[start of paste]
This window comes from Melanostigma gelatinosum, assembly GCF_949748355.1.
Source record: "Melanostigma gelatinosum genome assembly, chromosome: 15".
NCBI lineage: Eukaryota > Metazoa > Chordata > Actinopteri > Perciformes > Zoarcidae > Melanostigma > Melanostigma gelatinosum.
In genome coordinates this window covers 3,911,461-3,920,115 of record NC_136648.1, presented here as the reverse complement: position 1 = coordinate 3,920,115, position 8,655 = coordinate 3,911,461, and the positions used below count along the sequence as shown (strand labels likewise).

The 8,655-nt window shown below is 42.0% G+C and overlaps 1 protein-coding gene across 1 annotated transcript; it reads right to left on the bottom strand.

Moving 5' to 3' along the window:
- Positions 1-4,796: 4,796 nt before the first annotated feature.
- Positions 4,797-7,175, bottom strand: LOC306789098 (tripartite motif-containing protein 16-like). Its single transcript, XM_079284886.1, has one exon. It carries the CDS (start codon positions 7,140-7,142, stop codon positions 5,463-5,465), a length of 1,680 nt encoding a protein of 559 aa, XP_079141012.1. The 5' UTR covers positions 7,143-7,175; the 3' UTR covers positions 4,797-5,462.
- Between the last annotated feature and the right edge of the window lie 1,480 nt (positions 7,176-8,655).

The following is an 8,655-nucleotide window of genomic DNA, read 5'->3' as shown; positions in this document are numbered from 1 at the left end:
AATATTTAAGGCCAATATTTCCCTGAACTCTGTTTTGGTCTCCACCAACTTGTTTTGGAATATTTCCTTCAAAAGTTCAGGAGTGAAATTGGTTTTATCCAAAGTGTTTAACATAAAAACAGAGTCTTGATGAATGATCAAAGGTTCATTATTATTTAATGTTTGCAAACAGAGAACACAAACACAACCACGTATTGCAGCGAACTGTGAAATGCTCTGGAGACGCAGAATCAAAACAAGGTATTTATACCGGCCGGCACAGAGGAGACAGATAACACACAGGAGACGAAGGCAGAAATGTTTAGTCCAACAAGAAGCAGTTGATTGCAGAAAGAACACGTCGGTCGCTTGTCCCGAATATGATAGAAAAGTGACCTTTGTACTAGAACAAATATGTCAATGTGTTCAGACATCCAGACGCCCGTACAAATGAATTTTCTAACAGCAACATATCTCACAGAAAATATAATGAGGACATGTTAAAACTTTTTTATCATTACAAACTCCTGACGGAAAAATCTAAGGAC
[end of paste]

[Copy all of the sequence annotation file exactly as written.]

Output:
This window comes from Melanostigma gelatinosum, assembly GCF_949748355.1.
Source record: "Melanostigma gelatinosum genome assembly, chromosome: 15".
NCBI lineage: Eukaryota > Metazoa > Chordata > Actinopteri > Perciformes > Zoarcidae > Melanostigma > Melanostigma gelatinosum.
In genome coordinates this window covers 3,911,461-3,920,115 of record NC_136648.1, presented here as the reverse complement: position 1 = coordinate 3,920,115, position 8,655 = coordinate 3,911,461, and the positions used below count along the sequence as shown (strand labels likewise).

The 8,655-nt window shown below is 42.0% G+C and overlaps 1 protein-coding gene across 1 annotated transcript; it reads right to left on the bottom strand.

Moving 5' to 3' along the window:
- Positions 1-4,796: 4,796 nt before the first annotated feature.
- Positions 4,797-7,175, bottom strand: LOC306789098 (tripartite motif-containing protein 16-like). Its single transcript, XM_079284886.1, has one exon. It carries the CDS (start codon positions 7,140-7,142, stop codon positions 5,463-5,465), a length of 1,680 nt encoding a protein of 559 aa, XP_079141012.1. The 5' UTR covers positions 7,143-7,175; the 3' UTR covers positions 4,797-5,462.
- Between the last annotated feature and the right edge of the window lie 1,480 nt (positions 7,176-8,655).

The following is an 8,655-nucleotide window of genomic DNA, read 5'->3' as shown; positions in this document are numbered from 1 at the left end:
AATATTTAAGGCCAATATTTCCCTGAACTCTGTTTTGGTCTCCACCAACTTGTTTTGGAATATTTCCTTCAAAAGTTCAGGAGTGAAATTGGTTTTATCCAAAGTGTTTAACATAAAAACAGAGTCTTGATGAATGATCAAAGGTTCATTATTATTTAATGTTTGCAAACAGAGAACACAAACACAACCACGTATTGCAGCGAACTGTGAAATGCTCTGGAGACGCAGAATCAAAACAAGGTATTTATACCGGCCGGCACAGAGGAGACAGATAACACACAGGAGACGAAGGCAGAAATGTTTAGTCCAACAAGAAGCAGTTGATTGCAGAAAGAACACGTCGGTCGCTTGTCCCGAATATGATAGAAAAGTGACCTTTGTACTAGAACAAATATGTCAATGTGTTCAGACATCCAGACGCCCGTACAAATGAATTTTCTAACAGCAACATATCTCACAGAAAATATAATGAGGACATGTTAAAACTTTTTTATCATTACAAACTCCTGACGGAAAAATCTAAGGAC